The water comes

Last few summers the Dutch news was filled with messages on droughts, low ground water levels and even dried up river transport routes. However this summer so far is the opposite; recent downpours in the south of the country and neighbouring areas in Belgium, Luxemburg, France and Germany are causing devastating damage on human lives and properties. The water levels of the Maas and Rhine are exceptionally high for this time of the year. Last night the water reached Maastricht at a peak of 3260 m3/s, the highest river discharge since the start of measuring in 1911.

The Netherlands is world famous for its historical battle with water and our well build dikes. This knowledge of water management is one of the country’s largest exports, WUR plays a large role in this. But not even the Dutch dikes are capable of keeping such amounts of water out. Just hours ago part of a dike near Meerssen, Limburg collapsed and water is flowing into the underlying areas. Luckily Wageningen has nothing to fear from the Maas. However, our beloved Rhine, home of the beaches we frequently visit on hot days, is being filled by this extreme rainfall too.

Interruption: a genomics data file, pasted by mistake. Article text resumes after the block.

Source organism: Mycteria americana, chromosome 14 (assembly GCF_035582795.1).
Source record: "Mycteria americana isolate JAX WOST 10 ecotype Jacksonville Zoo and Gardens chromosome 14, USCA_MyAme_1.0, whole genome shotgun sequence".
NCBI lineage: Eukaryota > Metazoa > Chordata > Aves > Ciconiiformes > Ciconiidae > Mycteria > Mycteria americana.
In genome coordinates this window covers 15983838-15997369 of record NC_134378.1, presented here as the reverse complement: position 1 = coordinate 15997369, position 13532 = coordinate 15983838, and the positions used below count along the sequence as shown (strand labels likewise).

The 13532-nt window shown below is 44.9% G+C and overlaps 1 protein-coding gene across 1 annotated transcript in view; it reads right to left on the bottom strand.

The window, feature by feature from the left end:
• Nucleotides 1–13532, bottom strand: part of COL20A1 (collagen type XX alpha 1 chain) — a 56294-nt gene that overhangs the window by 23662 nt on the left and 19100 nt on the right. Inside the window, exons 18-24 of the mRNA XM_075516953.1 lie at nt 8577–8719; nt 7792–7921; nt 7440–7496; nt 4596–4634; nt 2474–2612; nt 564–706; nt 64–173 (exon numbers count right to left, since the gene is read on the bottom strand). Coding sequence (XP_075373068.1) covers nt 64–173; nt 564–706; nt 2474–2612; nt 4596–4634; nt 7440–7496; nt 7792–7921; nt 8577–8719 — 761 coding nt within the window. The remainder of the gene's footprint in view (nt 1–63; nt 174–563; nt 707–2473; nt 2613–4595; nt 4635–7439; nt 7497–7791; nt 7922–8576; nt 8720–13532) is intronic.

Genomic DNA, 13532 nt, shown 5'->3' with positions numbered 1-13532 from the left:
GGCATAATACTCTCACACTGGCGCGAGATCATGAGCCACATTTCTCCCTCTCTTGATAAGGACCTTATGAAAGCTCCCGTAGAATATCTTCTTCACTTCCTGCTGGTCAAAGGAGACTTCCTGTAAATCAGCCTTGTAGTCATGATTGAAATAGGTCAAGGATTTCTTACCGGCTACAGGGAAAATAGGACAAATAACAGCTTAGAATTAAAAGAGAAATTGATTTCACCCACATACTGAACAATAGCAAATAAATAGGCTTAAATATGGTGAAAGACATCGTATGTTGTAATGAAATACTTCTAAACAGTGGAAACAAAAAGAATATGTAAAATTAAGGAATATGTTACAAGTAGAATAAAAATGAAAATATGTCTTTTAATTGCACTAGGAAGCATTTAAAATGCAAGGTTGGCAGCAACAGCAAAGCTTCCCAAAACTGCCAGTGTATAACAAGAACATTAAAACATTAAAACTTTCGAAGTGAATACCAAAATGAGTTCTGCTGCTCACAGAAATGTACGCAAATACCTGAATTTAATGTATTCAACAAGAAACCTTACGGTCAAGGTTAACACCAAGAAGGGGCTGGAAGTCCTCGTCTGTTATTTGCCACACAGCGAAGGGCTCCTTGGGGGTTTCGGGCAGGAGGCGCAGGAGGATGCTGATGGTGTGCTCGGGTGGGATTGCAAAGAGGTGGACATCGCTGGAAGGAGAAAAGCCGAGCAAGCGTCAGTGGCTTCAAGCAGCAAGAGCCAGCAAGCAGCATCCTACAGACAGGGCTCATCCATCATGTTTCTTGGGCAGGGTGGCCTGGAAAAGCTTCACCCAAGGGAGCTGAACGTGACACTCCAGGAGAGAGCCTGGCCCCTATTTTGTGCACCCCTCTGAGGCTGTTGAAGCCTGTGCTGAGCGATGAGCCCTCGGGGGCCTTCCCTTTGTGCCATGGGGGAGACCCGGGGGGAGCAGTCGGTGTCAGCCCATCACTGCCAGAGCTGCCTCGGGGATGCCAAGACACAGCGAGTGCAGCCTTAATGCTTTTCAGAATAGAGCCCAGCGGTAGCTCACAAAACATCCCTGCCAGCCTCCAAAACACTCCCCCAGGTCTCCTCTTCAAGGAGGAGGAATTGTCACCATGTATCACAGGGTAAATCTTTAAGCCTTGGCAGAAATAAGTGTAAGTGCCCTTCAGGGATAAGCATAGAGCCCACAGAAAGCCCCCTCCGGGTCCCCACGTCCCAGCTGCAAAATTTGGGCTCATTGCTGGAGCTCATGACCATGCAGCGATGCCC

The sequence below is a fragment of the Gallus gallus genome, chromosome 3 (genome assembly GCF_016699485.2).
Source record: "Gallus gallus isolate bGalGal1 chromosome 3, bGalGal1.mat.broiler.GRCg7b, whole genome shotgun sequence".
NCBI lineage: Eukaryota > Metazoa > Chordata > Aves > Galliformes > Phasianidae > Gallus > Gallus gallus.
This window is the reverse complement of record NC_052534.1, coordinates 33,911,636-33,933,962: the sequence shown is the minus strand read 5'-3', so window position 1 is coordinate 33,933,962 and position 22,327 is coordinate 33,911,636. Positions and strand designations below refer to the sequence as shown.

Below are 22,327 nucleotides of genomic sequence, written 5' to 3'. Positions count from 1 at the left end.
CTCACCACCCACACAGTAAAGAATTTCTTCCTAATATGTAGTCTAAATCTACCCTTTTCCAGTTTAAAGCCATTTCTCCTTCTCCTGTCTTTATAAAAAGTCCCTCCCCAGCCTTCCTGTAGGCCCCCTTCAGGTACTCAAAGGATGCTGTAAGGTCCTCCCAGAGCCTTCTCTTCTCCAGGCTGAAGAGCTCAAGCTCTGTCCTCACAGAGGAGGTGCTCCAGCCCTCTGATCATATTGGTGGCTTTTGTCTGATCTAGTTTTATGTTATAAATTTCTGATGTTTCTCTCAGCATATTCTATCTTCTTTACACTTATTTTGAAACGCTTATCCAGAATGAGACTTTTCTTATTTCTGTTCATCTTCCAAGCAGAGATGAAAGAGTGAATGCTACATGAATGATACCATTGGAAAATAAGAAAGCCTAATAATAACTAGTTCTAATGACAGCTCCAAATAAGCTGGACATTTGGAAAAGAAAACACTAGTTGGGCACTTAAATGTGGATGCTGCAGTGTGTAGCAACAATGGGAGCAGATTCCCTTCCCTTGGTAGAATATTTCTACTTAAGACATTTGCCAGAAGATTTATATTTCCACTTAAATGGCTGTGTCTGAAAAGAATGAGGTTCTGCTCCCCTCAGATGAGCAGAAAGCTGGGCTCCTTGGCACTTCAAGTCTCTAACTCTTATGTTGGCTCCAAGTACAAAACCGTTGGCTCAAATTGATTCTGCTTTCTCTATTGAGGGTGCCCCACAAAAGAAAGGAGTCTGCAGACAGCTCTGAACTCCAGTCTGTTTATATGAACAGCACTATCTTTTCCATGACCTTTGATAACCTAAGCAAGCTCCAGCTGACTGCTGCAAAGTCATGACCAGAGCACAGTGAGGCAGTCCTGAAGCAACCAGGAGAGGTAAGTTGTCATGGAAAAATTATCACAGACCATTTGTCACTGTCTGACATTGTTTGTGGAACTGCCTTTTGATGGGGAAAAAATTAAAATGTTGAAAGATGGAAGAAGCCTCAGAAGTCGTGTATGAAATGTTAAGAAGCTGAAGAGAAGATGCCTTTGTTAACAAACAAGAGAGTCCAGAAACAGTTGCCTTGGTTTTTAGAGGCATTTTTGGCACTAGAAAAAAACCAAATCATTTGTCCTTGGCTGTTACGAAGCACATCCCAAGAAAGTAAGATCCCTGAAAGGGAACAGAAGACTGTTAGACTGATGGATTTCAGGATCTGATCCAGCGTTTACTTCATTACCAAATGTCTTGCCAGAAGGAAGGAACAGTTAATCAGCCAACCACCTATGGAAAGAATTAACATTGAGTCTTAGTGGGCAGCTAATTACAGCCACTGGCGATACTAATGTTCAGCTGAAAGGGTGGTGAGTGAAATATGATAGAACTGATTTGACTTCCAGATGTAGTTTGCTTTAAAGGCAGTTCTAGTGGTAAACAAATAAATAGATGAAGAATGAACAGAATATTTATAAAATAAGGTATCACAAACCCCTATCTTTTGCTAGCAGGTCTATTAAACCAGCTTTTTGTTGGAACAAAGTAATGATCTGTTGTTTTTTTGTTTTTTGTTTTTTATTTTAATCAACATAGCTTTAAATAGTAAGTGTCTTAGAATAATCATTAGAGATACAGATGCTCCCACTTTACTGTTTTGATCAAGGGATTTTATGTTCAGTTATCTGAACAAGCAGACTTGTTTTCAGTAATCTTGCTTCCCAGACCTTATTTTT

Exceptional summer high water levels are expected in the coming few days. The peak will reach Lobith, where the Rhine enters the Netherlands, on Sunday or Monday with over 7000 m3/s. Shortly after this water will reach Arnhem and also Wageningen. The Wageningen floodplains are expected to open soon to retain some of the river water to protect downstream areas. Fences are put in place to close the Veerweg in case the water reaches the road. Not long ago in February we experienced the joys of high water levels in combination with freezing temperatures. However, summer water levels like this have not occurred since the 80’s, but might become more common due to climate change.

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